Chemistry (CH)

CH 100  Chemistry and Society  (4 credit hours)  

Awareness and understanding of chemistry in everyday life for the non-science student. Non-mathematical treatment of essential fundamental concepts. Emphasis on practical applications of chemistry to consumer affairs, energy, medicine, food, sports, and pollution. Laboratory activities are designed to provide a personal experience with the concepts discussed in the course. Credit is not allowed for CH 100 if student has prior credit for CH 101.

R: Credit is not allowed for CH 100 if student has prior credit for CH 101.

GEP Natural Sciences

Typically offered in Fall and Spring

CH 101  Chemistry - A Molecular Science  (3 credit hours)  

A fundamental study of molecular bonding, structure, and reactivity. Principles of atomic structure, ionic and covalent bonding, reaction energetics, intermolecular forces, precipitation reactions, acid/base reactions, oxidation/reduction processes, and introductions to organic and inorganic chemistry.

Prereq: One yr of high school chemistry and successful completion of the Chem Placement Exam or Chem Modules Exam, or completion of CH 111 w/ C- or better. Coreq: CH 102. ADD BOTH CH 101 and CH 102 TO YOUR SHOPPING CART AND THEN ENROLL SIMULTANEOUSLY

GEP Natural Sciences

Typically offered in Fall, Spring, and Summer

CH 102  General Chemistry Laboratory  (1 credit hours)  

Laboratory experience to accompany CH 101. Introduction to basic laboratory equipment and skills.

Corequisite: CH 101

GEP Natural Sciences

Typically offered in Fall, Spring, and Summer

CH 103  General Chemistry I for Students in Chemical Sciences  (3 credit hours)  

A study of the structure of atoms and the periodic trends of the elements, chemical bonding, the spatial and electronic structure of molecules, chemical reactions, quantification of materials and reactions, energy changes of reactions, and properties of gases. First half of a two semester sequence for students interested in a chemistry or closely related career. This course is open to 17CHEMBS, 17CHEMBA, 14EFY-14CHEI, 11BIOCHBS, 11LSFY-11BCHI, and 17MARSCBS-17MARSCCHM majors and to students with departmental approval. Students cannot receive credit for both CH 101 and CH 103.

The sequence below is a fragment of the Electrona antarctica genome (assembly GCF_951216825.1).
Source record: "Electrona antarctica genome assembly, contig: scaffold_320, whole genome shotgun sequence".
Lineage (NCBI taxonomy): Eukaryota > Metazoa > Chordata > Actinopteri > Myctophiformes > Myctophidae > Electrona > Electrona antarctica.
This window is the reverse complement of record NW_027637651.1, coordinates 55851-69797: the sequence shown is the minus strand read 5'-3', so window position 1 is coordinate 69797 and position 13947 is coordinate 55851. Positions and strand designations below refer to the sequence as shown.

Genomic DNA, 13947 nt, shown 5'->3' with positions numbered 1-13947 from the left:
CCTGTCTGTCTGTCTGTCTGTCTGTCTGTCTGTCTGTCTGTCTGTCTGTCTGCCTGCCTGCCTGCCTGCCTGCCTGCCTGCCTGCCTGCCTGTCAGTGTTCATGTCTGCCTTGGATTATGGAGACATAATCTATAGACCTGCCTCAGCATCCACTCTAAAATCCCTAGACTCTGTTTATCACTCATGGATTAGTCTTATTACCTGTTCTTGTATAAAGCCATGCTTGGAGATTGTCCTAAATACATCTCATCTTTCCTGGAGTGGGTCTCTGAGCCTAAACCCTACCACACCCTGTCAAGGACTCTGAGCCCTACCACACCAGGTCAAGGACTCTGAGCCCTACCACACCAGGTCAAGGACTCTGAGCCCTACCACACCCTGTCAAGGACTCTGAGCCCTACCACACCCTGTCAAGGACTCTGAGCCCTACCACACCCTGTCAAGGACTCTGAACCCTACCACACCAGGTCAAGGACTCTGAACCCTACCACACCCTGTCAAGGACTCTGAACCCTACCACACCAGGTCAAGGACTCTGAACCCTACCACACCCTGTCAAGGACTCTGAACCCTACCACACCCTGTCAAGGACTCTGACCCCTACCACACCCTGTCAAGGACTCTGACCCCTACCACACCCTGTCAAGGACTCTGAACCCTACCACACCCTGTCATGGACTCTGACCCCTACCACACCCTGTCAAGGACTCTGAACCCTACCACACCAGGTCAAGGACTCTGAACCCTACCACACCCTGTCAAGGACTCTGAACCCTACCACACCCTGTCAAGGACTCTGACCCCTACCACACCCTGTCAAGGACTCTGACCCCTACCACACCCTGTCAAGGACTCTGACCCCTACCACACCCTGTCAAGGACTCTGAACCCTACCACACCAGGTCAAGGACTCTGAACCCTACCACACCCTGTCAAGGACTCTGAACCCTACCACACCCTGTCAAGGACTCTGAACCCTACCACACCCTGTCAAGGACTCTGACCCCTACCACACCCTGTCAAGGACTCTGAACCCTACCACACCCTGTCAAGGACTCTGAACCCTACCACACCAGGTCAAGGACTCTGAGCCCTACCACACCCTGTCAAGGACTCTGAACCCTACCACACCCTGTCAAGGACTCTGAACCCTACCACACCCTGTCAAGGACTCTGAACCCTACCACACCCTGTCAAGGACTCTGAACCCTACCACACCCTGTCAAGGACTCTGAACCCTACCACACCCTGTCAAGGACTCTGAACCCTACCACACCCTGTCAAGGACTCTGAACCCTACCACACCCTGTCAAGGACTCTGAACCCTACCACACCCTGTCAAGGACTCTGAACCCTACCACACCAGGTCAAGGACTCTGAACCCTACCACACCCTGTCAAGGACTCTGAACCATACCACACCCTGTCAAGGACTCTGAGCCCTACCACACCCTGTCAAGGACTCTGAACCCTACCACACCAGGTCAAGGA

Prerequisites: (Pass Chemistry Placement Exam, or Chemistry Placement Modules Exam, or CH 111 with a grade of C- or better) and eligibility for MA 107; Co-requisite: CH 104

GEP Natural Sciences

Typically offered in Fall only

CH 104  General Chemistry Laboratory I for Students in Chemical Sciences  (1 credit hours)  

Laboratory and computer-based experiments in chemical formulas, atomic structure, bonding, qualitative analysis, solutions, quantitative analysis of acids and bases, and calorimetry. First half of a two semester sequence for students interested in a chemistry or closely related career. This course is open to 17CHEMBS, 17CHEMBA, 14EFY-14CHEI, 11BIOCHBS, 11LSFY-11BCHI and 17MARSCBS-17MARSCCHM majors and to students with departmental approval. Students cannot receive credit for both CH 102 and CH 104.

Co-requisite: CH 103

GEP Natural Sciences

Typically offered in Fall only

CH 111  Preparatory Chemistry  (3 credit hours)  

Preparation for CH101. Review of main topics from high school emphasizing nomenclature, vocabulary, the periodic table and problem solving. Emphasis on mathematical skills, data handling, reaction types, stoichiometry and solutions. Credit for CH 111 is not allowed if a student has prior credit in CH 101. Credit for CH 111 does not count towards graduation for students in curricula that require CH 101.

GEP Natural Sciences

Typically offered in Fall, Spring, and Summer

CH 201  Chemistry - A Quantitative Science  (3 credit hours)  

Detailed quantitative aspects of solutions, solution stoichiometry, thermodynamics, chemical equilibrium, acid-base equilibria, solubility equilibria, electrochemistry, chemical kinetics, and nuclear chemistry.